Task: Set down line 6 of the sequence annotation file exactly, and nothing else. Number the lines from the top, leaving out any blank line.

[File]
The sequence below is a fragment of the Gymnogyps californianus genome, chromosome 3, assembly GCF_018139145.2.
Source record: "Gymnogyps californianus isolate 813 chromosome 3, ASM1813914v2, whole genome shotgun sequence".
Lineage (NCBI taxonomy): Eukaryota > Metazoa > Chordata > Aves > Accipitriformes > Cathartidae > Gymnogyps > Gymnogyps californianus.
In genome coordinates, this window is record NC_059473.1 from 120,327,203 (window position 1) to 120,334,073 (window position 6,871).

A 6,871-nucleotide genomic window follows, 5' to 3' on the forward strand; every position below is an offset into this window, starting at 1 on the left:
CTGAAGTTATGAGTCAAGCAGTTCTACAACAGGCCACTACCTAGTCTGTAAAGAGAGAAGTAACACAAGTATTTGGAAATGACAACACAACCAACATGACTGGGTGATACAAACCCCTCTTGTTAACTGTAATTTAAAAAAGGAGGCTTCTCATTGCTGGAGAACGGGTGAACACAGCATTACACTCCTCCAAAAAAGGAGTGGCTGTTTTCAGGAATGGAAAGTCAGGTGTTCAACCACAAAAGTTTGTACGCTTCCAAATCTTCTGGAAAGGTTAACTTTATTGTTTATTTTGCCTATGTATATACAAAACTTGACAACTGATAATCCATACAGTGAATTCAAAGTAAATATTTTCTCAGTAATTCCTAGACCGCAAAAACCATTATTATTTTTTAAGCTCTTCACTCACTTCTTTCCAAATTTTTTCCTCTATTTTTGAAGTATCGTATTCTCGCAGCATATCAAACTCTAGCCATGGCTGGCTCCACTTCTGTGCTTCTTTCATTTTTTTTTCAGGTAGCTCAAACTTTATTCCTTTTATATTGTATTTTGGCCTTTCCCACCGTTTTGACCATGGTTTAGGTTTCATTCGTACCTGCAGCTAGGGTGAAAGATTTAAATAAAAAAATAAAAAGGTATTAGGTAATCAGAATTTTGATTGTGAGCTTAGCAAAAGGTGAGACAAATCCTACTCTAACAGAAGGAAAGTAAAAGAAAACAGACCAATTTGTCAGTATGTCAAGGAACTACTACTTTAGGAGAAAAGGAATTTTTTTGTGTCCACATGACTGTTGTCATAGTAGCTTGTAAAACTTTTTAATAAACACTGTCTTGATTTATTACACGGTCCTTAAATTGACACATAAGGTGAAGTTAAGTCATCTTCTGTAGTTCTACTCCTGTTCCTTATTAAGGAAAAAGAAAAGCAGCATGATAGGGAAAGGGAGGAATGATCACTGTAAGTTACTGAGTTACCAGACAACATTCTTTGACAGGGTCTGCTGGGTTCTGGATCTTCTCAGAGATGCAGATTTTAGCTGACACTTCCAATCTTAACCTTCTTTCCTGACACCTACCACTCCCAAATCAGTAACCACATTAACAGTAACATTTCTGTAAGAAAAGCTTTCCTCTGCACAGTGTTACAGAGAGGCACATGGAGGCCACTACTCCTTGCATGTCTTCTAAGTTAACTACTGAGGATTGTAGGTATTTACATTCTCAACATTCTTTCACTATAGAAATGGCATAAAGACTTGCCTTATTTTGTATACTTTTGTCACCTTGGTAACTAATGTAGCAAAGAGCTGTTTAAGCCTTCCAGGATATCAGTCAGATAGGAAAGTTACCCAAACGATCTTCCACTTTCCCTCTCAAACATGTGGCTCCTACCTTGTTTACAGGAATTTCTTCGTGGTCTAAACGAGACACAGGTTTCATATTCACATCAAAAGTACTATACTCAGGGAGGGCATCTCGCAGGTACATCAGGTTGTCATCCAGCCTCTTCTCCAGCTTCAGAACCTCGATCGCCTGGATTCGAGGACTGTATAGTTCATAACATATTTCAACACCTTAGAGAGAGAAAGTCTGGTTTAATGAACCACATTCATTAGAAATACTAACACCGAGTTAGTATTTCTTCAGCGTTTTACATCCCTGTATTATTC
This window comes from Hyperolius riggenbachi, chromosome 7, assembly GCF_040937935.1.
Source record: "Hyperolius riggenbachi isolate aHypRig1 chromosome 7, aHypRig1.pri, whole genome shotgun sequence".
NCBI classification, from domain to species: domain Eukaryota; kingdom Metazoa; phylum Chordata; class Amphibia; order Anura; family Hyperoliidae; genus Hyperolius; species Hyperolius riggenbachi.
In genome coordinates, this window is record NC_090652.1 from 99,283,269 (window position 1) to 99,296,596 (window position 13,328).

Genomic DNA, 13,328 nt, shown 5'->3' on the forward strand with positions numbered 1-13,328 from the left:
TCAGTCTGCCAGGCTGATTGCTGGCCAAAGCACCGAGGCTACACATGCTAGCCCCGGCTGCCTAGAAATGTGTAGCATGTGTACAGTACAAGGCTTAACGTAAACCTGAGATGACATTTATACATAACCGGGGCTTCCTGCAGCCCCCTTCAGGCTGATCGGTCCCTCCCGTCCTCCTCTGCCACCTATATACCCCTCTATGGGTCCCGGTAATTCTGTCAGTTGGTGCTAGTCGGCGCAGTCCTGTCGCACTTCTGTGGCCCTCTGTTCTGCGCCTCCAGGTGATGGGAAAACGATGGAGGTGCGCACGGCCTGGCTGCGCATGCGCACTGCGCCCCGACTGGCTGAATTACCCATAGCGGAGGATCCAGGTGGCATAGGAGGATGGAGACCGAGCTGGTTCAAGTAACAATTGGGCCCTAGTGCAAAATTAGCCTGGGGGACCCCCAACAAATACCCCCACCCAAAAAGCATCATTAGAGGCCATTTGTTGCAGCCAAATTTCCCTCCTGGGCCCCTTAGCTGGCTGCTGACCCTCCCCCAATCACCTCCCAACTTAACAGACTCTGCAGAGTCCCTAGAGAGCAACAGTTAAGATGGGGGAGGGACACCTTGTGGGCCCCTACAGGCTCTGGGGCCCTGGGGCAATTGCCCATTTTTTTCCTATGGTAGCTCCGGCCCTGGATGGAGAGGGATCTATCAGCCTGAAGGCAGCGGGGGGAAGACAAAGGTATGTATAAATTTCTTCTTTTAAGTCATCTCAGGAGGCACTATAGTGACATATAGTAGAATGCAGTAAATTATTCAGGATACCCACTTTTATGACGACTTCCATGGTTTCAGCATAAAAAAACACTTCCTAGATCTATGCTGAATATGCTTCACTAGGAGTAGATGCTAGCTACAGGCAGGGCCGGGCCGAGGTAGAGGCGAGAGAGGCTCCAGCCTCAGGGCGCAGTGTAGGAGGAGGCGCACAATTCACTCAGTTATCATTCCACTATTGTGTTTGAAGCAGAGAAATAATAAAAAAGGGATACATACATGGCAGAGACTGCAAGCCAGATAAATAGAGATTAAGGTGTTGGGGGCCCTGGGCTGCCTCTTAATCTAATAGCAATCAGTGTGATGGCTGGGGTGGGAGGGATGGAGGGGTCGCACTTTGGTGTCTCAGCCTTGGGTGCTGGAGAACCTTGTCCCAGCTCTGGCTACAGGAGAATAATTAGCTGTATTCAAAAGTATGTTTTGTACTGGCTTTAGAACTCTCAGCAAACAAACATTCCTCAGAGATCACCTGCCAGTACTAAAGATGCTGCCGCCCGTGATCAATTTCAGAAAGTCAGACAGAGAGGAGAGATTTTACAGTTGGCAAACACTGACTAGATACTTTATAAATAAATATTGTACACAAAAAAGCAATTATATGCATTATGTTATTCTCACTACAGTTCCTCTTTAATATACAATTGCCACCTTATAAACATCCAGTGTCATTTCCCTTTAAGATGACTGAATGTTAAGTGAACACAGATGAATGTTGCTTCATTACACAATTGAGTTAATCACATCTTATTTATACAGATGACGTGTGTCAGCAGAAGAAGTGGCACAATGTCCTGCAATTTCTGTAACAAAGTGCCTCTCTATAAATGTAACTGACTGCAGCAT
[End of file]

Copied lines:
CTGAAGTTATGAGTCAAGCAGTTCTACAACAGGCCACTACCTAGTCTGTAAAGAGAGAAGTAACACAAGTATTTGGAAATGACAACACAACCAACATGACTGGGTGATACAAACCCCTCTTGTTAACTGTAATTTAAAAAAGGAGGCTTCTCATTGCTGGAGAACGGGTGAACACAGCATTACACTCCTCCAAAAAAGGAGTGGCTGTTTTCAGGAATGGAAAGTCAGGTGTTCAACCACAAAAGTTTGTACGCTTCCAAATCTTCTGGAAAGGTTAACTTTATTGTTTATTTTGCCTATGTATATACAAAACTTGACAACTGATAATCCATACAGTGAATTCAAAGTAAATATTTTCTCAGTAATTCCTAGACCGCAAAAACCATTATTATTTTTTAAGCTCTTCACTCACTTCTTTCCAAATTTTTTCCTCTATTTTTGAAGTATCGTATTCTCGCAGCATATCAAACTCTAGCCATGGCTGGCTCCACTTCTGTGCTTCTTTCATTTTTTTTTCAGGTAGCTCAAACTTTATTCCTTTTATATTGTATTTTGGCCTTTCCCACCGTTTTGACCATGGTTTAGGTTTCATTCGTACCTGCAGCTAGGGTGAAAGATTTAAATAAAAAAATAAAAAGGTATTAGGTAATCAGAATTTTGATTGTGAGCTTAGCAAAAGGTGAGACAAATCCTACTCTAACAGAAGGAAAGTAAAAGAAAACAGACCAATTTGTCAGTATGTCAAGGAACTACTACTTTAGGAGAAAAGGAATTTTTTTGTGTCCACATGACTGTTGTCATAGTAGCTTGTAAAACTTTTTAATAAACACTGTCTTGATTTATTACACGGTCCTTAAATTGACACATAAGGTGAAGTTAAGTCATCTTCTGTAGTTCTACTCCTGTTCCTTATTAAGGAAAAAGAAAAGCAGCATGATAGGGAAAGGGAGGAATGATCACTGTAAGTTACTGAGTTACCAGACAACATTCTTTGACAGGGTCTGCTGGGTTCTGGATCTTCTCAGAGATGCAGATTTTAGCTGACACTTCCAATCTTAACCTTCTTTCCTGACACCTACCACTCCCAAATCAGTAACCACATTAACAGTAACATTTCTGTAAGAAAAGCTTTCCTCTGCACAGTGTTACAGAGAGGCACATGGAGGCCACTACTCCTTGCATGTCTTCTAAGTTAACTACTGAGGATTGTAGGTATTTACATTCTCAACATTCTTTCACTATAGAAATGGCATAAAGACTTGCCTTATTTTGTATACTTTTGTCACCTTGGTAACTAATGTAGCAAAGAGCTGTTTAAGCCTTCCAGGATATCAGTCAGATAGGAAAGTTACCCAAACGATCTTCCACTTTCCCTCTCAAACATGTGGCTCCTACCTTGTTTACAGGAATTTCTTCGTGGTCTAAACGAGACACAGGTTTCATATTCACATCAAAAGTACTATACTCAGGGAGGGCATCTCGCAGGTACATCAGGTTGTCATCCAGCCTCTTCTCCAGCTTCAGAACCTCGATCGCCTGGATTCGAGGACTGTATAGTTCATAACATATTTCAACACCTTAGAGAGAGAAAGTCTGGTTTAATGAACCACATTCATTAGAAATACTAACACCGAGTTAGTATTTCTTCAGCGTTTTACATCCCTGTATTATTC